The training period for the Take 10 Volunteers includes a thorough introduction to important humanitarian issues and causes. One of them deals with homelessness and poverty – a severe and relevant problem which we need to be well aware of.

 

A structured gap year can be just what you need.

According to the official European statistics 1 808 550 people across Europe have been homeless at least once since 1995. Germany and the UK are leading the charts with the most homeless people for that period.

 

A structured gap year spent teaching English is a wonderful experience.

The number of homeless people in Denmark is sadly increasing each year

Being Well Informed

We often take our privileges of having a permanent home, a roof under our heads, and a steady income for granted. We tend to underappreciate what we have until we meet the hard-hitting facts of the real world.

Millions of people would give everything to trade their actual problems with our minor everyday struggles. Here, at Take 10, we believe it is of great importance to be well informed about the situation in the real world and the struggle some people have to go through daily.

A structured gap year can be just what you need.

Being a volunteer at Take 10 ensures that you will investigate the homelessness and poverty issues up-close. You will get familiar with the conditions of the poor throughout history as well as the situation in modern days. Furthermore, you will share insights with your team and discuss how it will affect the actions of Humana People to People.

This is exactly what our volunteers from the May team experienced last week. They investigated the conditions of the poor in Denmark, the power of the community, the present and future scenarios around the issues, and many more topics with action activities and field trips. One of the volunteers – Franziska described the process very well in her blog. Read her impression and check out how a day of a field trip about meeting the homeless goes.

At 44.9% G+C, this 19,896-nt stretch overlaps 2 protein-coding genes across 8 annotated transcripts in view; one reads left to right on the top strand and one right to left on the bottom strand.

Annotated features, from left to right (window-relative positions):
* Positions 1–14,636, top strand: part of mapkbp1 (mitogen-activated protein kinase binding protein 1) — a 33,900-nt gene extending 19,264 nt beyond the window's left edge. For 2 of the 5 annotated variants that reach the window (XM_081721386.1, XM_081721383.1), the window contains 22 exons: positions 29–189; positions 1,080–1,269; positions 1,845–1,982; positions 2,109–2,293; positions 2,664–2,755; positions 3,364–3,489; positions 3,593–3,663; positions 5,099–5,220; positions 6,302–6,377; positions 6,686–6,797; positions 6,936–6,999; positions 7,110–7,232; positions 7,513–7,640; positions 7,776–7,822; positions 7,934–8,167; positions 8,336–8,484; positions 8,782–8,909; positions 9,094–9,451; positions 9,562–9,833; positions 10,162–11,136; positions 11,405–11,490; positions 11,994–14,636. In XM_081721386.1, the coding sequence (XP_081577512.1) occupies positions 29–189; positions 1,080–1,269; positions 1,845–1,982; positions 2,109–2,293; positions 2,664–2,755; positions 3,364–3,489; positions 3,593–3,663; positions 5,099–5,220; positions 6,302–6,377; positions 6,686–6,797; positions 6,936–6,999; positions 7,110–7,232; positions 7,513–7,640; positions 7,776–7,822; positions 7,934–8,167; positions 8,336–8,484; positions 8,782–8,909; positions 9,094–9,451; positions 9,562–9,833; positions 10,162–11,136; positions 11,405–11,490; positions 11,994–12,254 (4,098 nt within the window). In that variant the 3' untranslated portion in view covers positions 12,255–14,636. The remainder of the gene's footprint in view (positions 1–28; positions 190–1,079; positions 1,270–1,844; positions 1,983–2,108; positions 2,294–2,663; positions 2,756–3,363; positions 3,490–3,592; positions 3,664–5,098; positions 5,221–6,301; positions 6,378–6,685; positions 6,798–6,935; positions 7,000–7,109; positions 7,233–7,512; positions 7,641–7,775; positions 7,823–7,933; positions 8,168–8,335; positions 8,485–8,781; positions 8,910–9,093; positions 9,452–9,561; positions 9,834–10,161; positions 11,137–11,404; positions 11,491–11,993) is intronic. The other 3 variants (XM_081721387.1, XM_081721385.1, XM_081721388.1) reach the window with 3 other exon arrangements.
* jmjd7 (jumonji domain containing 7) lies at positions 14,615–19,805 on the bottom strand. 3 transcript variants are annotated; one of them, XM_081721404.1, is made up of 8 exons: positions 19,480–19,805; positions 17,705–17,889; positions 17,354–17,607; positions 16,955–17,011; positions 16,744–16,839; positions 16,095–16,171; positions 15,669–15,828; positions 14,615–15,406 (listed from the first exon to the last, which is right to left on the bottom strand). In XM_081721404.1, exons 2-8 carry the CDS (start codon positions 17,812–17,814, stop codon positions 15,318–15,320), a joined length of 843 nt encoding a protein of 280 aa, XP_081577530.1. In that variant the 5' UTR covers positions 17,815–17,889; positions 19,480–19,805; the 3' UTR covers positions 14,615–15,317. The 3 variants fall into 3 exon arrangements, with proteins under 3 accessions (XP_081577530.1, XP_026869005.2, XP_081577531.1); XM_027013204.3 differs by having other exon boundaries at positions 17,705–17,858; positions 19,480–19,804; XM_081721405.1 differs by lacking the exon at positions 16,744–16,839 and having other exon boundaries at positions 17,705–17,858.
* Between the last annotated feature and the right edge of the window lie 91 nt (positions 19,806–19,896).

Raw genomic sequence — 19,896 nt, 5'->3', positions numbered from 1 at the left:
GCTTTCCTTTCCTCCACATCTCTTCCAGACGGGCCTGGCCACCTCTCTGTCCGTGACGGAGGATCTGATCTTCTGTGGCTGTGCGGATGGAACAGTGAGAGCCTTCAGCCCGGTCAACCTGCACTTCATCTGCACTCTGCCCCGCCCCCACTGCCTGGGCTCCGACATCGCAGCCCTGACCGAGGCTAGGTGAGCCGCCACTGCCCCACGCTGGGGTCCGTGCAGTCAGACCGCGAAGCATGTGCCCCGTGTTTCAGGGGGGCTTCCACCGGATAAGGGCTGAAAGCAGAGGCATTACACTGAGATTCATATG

A structured gap year spent teaching English is a wonderful experience.

Check out Franziska’s blog for valuable insights on important topics and the everyday life of a volunteer at Take 10

Meeting The Poor

The plan for the day is to meet the poor in the local area. It is essentially about people and their stories. It includes long conversations with people who are homeless, on benefits, pensioners as well as visits of food banks and homeless shelters.

Have you ever tried to imagine how life on the street is like? What would it feel like to depend on the help of others? Would you share your story with others or would you be ashamed and embarrassed to talk about it?

A structured gap year spent teaching English is a wonderful experience.

The majority of the homeless people heavily rely on the kindness of people who give them money or food/drinks

The day begins early – at 6.30 the volunteers meet in the kitchen and prepare sandwiches for the homeless. Departure is at 8 – the volunteers go towards Copenhagen to meet the homeless up-close, learn about their stories, and see what kind of help they usually get. The volunteers spent a big part of the day with the homeless in order to understand their situation and how their typical day goes as better as possible.

We have all seen homeless people on the streets but looking “behind the scenes” and coming face to face with the situation is a completely different story. The volunteers this year had prepared a list of things that they wanted to learn about: